EuropaIo wrote:
Hi Rich,

Appreciate the response and your questions are valid. I don't have the ESR with me as I cancelled my score but my doubts on SC part were mainly on how I felt during the exam.

I guess what I am trying to say is that, throughout all my preps I've came across difficult SC, CR, and RC questions. Generally, I could see why certain CR questions were difficult and could analyze my mistakes clearly. Same with RC as some passages would be tougher than the others but I could see where I was missing stuff.

With SC, I feel the real exam is at a different level compared to I've seen in all my prep. There has never been a question in my prep, including the difficult ones, in which I could not eliminate 2-3 choices easily. In the exam however I felt like there was a lot of randomness and the typical process of elimination was significantly more difficult as it was much more difficult to apply tactics such as slash and burn. I really feel SC felt different and I don't think its because I wasn't prepared for it. I just have a feeling that most prep material for SC is significantly easier than what's thrown in the exam. I could be totally wrong here that's why I wanted some opinions from those especially whose native tongue is not English.
No, the exam is not at a different "level", and I'm not saying this as someone who got a good score on the verbal section.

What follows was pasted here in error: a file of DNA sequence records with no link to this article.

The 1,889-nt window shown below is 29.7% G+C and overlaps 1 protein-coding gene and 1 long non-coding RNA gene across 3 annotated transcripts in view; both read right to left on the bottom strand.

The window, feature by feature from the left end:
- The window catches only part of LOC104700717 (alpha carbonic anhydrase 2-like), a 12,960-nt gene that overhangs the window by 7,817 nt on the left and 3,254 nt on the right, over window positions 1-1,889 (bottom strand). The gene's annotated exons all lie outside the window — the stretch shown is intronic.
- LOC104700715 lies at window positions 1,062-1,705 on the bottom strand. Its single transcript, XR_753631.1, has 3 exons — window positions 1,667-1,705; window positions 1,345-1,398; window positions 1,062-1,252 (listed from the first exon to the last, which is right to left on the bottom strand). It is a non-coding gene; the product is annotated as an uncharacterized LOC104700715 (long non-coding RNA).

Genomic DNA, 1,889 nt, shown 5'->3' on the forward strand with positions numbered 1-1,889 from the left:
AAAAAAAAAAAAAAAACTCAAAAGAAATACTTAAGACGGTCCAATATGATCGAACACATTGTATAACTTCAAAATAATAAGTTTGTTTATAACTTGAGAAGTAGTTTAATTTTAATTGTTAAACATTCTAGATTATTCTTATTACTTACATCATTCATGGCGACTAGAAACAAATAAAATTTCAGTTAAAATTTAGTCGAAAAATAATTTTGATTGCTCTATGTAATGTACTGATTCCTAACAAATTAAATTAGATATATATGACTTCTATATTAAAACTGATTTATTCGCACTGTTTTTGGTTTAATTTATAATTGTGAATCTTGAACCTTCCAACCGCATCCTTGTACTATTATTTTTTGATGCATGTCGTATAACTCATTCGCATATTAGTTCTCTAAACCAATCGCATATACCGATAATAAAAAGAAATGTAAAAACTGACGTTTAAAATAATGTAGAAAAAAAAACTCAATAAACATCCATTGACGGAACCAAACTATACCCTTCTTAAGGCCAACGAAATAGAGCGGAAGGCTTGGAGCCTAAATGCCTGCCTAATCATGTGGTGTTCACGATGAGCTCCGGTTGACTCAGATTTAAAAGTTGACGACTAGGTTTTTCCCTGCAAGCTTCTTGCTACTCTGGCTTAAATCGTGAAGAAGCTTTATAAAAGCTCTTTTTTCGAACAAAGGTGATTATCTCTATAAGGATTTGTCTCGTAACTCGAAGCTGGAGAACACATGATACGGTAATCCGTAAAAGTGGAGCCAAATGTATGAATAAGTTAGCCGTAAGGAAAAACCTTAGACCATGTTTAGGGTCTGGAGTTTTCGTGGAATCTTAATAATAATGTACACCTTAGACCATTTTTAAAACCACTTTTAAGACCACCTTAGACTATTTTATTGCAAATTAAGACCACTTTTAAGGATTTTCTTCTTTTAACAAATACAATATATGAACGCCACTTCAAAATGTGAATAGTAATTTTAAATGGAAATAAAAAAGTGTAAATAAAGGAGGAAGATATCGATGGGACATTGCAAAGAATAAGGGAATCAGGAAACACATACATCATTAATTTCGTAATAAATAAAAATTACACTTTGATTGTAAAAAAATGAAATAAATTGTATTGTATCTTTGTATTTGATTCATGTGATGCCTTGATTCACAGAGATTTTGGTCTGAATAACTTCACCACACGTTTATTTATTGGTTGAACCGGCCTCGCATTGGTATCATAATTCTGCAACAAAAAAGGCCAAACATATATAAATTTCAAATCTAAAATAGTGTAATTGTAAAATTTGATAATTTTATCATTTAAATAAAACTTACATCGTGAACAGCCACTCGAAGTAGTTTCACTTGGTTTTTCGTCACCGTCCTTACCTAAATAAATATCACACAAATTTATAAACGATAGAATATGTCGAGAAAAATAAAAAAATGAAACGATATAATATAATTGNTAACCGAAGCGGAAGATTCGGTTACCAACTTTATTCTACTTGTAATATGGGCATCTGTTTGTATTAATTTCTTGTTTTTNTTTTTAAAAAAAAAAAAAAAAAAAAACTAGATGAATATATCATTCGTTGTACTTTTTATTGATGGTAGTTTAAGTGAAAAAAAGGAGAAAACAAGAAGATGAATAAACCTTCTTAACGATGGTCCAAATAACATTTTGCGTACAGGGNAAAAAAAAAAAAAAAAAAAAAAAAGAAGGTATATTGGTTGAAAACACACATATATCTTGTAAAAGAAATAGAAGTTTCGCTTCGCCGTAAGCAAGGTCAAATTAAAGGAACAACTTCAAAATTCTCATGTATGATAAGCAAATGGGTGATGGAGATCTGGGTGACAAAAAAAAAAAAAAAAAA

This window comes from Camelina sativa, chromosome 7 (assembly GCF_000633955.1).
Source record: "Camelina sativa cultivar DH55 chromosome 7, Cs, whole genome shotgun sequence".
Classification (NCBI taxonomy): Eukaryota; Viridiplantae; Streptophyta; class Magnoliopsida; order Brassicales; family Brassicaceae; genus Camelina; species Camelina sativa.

An adaptive test (like the GMAT) needs calibrated items (questions). To this end, each question is put through an extensive pretesting process. In this process actual GMAT test takers respond to these questions, and it is their responses that determine the characteristics of these pretest questions. Once these characteristics (including "difficulty") are determined and the question is cleared from a quality perspective, it is added to the pool of scored questions.

The point here is that the difficulty level of a question is not decided by the GMAC or some other experts. It is people like you and me, or at least our responses, that determine how the GMAT algorithm looks at the questions it presents test takers, and that has been true for a very long time now.

If you were doing well on even the difficult official SC questions before this (and had not had any prior exposure to those questions), then it is your performance on the actual GMAT that is not a reliable estimate of your ability.
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Re: The SC Dilemma &nbs [#permalink] 11 Jul 2018, 20:12
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# The SC Dilemma